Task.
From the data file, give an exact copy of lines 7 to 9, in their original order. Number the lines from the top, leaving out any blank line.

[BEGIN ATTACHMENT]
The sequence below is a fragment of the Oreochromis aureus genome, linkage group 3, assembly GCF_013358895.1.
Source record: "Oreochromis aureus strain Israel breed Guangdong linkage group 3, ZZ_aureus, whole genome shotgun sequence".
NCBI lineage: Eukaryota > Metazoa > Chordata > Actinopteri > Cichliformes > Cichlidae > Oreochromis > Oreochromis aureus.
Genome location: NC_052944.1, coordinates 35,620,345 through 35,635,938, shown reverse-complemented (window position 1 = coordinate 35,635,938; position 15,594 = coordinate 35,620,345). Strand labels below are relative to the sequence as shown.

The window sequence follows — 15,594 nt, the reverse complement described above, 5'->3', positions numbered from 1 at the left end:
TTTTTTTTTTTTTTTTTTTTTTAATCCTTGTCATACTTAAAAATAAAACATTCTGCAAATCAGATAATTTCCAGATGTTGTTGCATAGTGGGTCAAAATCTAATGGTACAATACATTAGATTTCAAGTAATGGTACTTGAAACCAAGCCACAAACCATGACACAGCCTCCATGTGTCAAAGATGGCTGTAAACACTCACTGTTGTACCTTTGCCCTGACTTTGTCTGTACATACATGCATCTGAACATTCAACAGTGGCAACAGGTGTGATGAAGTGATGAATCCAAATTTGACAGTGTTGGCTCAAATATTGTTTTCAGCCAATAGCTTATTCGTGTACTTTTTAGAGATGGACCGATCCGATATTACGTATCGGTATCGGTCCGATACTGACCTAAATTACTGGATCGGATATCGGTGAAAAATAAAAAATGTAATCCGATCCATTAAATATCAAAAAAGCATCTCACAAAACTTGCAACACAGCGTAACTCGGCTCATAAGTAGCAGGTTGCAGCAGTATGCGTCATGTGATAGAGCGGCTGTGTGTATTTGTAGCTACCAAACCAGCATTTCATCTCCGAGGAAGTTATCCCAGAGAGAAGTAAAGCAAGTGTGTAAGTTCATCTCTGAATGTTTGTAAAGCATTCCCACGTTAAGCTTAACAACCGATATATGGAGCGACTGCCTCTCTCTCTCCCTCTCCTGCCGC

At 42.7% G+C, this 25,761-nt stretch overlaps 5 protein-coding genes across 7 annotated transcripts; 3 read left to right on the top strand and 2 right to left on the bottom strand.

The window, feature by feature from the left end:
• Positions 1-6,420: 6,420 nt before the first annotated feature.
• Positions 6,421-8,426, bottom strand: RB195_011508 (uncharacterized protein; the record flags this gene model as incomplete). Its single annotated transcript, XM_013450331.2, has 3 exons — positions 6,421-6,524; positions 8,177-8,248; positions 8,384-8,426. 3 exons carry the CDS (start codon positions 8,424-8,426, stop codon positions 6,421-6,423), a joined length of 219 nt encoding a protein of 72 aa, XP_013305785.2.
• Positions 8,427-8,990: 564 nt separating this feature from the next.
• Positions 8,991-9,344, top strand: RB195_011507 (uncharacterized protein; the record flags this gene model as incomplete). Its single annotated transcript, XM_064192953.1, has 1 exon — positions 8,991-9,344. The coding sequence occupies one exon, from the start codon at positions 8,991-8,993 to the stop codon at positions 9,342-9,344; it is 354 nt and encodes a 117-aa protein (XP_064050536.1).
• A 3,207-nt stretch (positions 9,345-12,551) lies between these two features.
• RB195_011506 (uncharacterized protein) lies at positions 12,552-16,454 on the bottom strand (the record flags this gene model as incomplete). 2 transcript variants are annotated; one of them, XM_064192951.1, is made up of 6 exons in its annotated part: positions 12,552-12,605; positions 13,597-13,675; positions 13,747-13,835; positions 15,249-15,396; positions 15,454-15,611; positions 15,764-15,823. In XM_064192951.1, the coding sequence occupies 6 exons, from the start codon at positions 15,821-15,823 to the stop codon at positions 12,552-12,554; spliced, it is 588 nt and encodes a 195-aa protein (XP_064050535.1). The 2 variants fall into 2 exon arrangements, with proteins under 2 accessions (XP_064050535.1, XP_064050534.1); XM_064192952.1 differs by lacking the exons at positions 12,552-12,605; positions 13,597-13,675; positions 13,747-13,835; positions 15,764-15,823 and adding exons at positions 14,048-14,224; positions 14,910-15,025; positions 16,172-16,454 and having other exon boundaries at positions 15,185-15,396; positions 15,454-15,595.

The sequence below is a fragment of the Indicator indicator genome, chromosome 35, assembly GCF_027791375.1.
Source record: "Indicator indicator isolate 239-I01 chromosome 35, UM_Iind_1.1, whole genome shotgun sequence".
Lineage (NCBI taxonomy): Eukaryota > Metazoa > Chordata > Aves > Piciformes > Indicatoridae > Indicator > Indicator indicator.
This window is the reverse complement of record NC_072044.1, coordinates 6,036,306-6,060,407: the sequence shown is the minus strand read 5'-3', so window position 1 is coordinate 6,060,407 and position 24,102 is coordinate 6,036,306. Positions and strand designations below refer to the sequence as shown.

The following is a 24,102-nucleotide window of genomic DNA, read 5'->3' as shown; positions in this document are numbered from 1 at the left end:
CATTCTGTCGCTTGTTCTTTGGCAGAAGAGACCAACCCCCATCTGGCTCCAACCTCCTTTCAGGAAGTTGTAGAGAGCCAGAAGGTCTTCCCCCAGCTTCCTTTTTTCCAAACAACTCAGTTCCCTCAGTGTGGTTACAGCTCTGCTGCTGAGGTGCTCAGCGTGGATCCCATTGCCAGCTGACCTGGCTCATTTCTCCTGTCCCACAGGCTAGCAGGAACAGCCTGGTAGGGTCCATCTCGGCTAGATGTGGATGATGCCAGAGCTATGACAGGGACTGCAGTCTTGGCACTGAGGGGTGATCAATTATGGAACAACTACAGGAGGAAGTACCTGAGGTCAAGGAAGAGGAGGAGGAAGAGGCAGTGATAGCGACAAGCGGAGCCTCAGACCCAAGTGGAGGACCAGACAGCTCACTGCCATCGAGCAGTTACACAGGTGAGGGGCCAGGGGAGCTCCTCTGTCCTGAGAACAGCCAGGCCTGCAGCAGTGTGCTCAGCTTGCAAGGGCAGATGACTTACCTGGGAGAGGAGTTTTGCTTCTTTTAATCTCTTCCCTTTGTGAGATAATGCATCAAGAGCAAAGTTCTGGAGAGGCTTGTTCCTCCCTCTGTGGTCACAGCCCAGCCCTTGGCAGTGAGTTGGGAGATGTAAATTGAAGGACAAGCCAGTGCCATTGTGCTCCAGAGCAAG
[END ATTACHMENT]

At 42.7% G+C, this 25,761-nt stretch overlaps 5 protein-coding genes across 7 annotated transcripts; 3 read left to right on the top strand and 2 right to left on the bottom strand.

The window, feature by feature from the left end:
• Positions 1-6,420: 6,420 nt before the first annotated feature.